Slingshot Entrepreneur's Advice For Women
Annette Presley is co-founder of Slingshot and CallPlus. Jake Millar interviews the woman who famously offered to do Theresa Gattung’s job for $1 when Gattung was the chief executive of Telecom.
19 October 2021
Annette Presley rose from a humble South Auckland upbringing to become one of New Zealand’s most inspirational entrepreneurs – and earned a New Zealand Order of Merit.
Presley is a co-founder of CallPlus, which she sold for NZ$250 million in 2015. She now mentors businesswomen through the Lightning Lab XX business accelerator.
By 25 years old, she was the founder of IT recruitment firm Stratum, and making over NZ$300,000 a year.
She went on to found many other companies, taking on the telecommunications big guys, like Telecom, and tearing down anti-competitive barriers.
The Jake Millar interview
Growing up, if someone had said to you that you were going to sell your company for NZ$250 million, what would have that felt like?
I just envisaged getting out of South Auckland. Owning a flash car was my dream, and having a house on the beach. The things I dreamt of were what I just said, but also a life of choice, and as I’ve got older, I dreamt of making a difference. I was just a normal 16-year-old girl who was afraid, but inside of me, I also believed that the more I believed in myself, the more successful I would be.
You switched from accounting to computer science?
They were only taking the top 2 per cent of people in New Zealand based on a computer programming IQ test. I missed out by one. One person cancelled, so I went to the course. Computers were not in companies and certainly girls weren’t in the computer industry.
When you were studying, you worked a couple of jobs to get yourself through. What did you learn?
I worked two computer operating jobs and I’d get a bus from Papatoetoe out to Otara and in between Estée Lauder and Mazda Motors at night. I learned that job descriptions are a suggestion rather than a role. When we write job descriptions, there’s always a point in there at the end that says, “And anything else that the job requires.”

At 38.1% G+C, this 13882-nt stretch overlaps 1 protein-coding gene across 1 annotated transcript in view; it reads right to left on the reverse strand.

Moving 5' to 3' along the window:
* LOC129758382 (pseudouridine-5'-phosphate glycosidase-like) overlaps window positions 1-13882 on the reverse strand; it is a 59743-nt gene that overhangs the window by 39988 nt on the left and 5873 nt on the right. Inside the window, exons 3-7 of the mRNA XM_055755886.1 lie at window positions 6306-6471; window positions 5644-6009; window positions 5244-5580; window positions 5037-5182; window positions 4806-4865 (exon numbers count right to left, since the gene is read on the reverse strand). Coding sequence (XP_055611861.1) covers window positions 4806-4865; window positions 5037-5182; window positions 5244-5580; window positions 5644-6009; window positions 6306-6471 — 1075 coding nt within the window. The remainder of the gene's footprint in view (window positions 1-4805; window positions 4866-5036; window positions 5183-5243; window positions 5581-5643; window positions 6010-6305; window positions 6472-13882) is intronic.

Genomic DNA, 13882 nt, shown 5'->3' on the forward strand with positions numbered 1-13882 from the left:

I’ve had people working for me that say, “That’s not part of my job.” They don’t last long with me. You do whatever it takes.
You started your employees in reception?
It’s true. When we started up Call Australia, we always needed a receptionist, so I’d hire a young girl. What I cared about was how good were you at thinking on your feet, how great were you at making rules and breaking rules. How quick do you think? What can I see in you? Can I see a spark? If I can, I’ll hire you. The receptionists would either last three weeks, or I’d promote them.
At one point we wanted to go on a holiday, and I’d hired a young girl as a margin analyst. I said, ‘Right, Linda, you’re in charge of everything while I’m gone.’ She completely freaked out, said she couldn’t do it. I said, ‘I’m sorry. I booked the tickets, so you’re in charge.’ I went away and she ran the company. I got back and not one sale went through that wasn’t on point for margins, for good-quality business, and she ran that company exceptionally well.